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Posted May 19, 2003

Thoughts on Church Reform to Ponder

from an April 23rd lecture given by Cardinal Avery Dulles at Fordham University

The church in the United States "stands in urgent need of far-reaching intellectual, spiritual and moral regeneration."

Dulles cites as the major problems facing the Church:

1. The problems of religious illiteracy
2. Rampant dissent
3. Flouting of liturgical laws
4. A general decline in religious practice.

He contends that: "The call for a new evangelization strongly issued by Paul VI and John Paul II has fallen, it would seem, on deaf ears . . . The majority of Catholics have little appreciation of their mission to spread the faith as a precious gift intended for all."

Cardinal Dulles concludes his list of needed reforms by referring to "the immoral behavior of Catholics, both lay and clergy" that he said was "a cause of scandal and defections. Such behavior includes:

1. Not only sexual abuse of children, BUT
2. Sex outside marriage
3. Abortion
4. Divorce
5. Alcoholism
6. Drug abuse
7. Character defamation
8. Scandals such as falsification of records and embezzlement

"The morality of Catholics all too often sinks below the standards commonly observed by Protestants and unbelievers."

In regard to strengthening the relationship between priests and bishops, Dulles says that part of the problem can be traced back to the Second Vatican Council, which "exalted the episcopacy to an unprecedented peak of power and responsibility, . . . No normal individual could measure up to the official ‘job description' for bishops. No wonder that there are failures in the handling of certain assignments of priests and other personnel."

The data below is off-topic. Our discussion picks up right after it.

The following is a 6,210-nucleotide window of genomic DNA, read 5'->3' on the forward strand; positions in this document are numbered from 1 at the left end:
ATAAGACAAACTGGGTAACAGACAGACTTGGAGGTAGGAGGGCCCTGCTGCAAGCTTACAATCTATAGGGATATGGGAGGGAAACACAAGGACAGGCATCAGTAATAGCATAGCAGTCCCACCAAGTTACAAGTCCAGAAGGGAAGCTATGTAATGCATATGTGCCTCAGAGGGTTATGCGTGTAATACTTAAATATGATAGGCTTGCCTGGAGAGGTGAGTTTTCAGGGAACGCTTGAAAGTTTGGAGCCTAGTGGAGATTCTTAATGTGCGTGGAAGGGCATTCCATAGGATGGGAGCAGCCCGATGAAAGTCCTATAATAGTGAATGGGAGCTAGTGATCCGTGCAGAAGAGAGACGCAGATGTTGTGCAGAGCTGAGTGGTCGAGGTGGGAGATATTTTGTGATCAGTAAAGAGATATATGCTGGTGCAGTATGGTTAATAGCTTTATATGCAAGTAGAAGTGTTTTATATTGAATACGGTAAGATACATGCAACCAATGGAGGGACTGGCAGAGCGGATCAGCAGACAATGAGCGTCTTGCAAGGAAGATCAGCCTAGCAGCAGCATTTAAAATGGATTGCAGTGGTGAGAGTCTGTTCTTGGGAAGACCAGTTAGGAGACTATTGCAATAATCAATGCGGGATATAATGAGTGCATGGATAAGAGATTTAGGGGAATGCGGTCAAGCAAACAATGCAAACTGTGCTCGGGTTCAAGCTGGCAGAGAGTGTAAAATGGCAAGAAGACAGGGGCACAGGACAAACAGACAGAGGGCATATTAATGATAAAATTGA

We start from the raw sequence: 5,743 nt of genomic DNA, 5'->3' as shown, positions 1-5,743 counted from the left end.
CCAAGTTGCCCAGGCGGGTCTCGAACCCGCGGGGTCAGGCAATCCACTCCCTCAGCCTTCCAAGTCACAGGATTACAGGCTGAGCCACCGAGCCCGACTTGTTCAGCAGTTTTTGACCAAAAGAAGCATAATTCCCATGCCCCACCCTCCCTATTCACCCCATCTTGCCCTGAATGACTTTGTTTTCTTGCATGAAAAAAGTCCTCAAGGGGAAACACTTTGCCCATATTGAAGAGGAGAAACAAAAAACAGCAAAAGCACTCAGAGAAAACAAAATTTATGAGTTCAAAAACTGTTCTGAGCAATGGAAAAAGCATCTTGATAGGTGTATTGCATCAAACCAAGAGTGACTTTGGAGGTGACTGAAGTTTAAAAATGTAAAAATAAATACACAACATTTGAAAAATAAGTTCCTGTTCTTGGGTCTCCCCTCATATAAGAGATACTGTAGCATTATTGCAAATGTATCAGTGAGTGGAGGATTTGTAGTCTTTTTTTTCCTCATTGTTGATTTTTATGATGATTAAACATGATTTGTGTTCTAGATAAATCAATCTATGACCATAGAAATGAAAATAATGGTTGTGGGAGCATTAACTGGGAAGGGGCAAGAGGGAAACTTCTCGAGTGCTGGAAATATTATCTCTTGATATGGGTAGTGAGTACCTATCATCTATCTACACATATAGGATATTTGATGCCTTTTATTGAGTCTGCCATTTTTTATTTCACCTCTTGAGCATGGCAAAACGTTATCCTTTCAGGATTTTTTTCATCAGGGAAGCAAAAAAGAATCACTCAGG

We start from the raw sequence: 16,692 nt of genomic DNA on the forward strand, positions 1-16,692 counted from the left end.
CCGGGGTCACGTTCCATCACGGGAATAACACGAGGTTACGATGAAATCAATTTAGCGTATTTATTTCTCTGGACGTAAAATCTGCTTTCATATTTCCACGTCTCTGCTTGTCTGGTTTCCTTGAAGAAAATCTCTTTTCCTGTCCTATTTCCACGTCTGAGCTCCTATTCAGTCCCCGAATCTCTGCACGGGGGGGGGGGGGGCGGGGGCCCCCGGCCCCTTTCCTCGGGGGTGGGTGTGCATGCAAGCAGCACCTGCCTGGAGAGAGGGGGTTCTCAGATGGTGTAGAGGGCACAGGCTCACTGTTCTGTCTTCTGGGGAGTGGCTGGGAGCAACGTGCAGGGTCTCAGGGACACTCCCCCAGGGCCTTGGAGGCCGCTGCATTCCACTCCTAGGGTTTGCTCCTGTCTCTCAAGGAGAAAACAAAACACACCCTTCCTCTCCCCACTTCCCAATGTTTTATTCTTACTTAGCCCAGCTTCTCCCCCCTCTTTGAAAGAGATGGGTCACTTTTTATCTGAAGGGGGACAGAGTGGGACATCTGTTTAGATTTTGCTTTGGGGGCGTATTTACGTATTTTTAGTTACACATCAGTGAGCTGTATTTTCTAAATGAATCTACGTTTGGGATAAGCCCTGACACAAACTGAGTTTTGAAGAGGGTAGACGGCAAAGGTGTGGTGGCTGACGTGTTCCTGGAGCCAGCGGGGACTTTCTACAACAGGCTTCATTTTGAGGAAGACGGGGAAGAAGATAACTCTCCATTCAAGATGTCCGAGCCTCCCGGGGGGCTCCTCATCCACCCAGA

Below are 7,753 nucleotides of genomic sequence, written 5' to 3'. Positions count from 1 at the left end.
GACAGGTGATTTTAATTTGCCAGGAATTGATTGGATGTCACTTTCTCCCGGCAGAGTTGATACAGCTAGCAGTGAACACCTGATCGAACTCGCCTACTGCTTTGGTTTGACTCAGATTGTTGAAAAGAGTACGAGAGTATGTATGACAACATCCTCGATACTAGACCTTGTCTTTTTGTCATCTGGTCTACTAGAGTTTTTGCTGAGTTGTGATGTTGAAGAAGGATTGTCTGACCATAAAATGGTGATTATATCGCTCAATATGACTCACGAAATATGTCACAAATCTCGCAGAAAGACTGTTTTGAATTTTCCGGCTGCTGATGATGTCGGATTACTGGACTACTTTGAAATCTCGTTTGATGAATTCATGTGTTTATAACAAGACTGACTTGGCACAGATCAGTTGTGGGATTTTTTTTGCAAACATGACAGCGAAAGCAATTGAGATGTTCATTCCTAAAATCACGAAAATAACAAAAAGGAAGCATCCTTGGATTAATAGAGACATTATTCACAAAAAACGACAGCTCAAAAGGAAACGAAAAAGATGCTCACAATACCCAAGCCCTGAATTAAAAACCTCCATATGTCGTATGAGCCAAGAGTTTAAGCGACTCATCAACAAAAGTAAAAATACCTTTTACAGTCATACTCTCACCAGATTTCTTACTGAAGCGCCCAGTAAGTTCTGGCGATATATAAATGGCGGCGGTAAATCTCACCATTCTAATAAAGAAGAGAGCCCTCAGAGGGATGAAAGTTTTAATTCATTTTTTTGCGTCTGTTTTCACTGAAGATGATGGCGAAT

In regard to true reform, Dulles drew upon the works of Cardinal Yves Congar to give the guidelines for this reform. Among other things:

1. Follow Catholic principles derived from revelation
2. Respect the church's styles of worship and pastoral life
3. Adhere to the fullness of Catholic doctrine
4. Respect the divinely given structures of the church
5. Maintain communion with the whole body of the church.

He cautions:

1. Resist tendencies to promote as reform "what flatters our pride and feeds our self-interest."

2. Guard against "purported reforms that are aligned with the prevailing tendencies in secular society." Relativism and subjectivism are among secular society's unacceptable features.

3. Energetically oppose reformers who contend that the church must abandon her claims to absolute truth, must allow dissent from her own doctrines and must be governed according to the principles of liberal democracy.

4. Efforts on the left to "dissolve the church's hierarchical structure and transform her into an egalitarian democracy", and efforts on right to "reform the reforms" of Vatican II and undo the work of the council itself must be fought.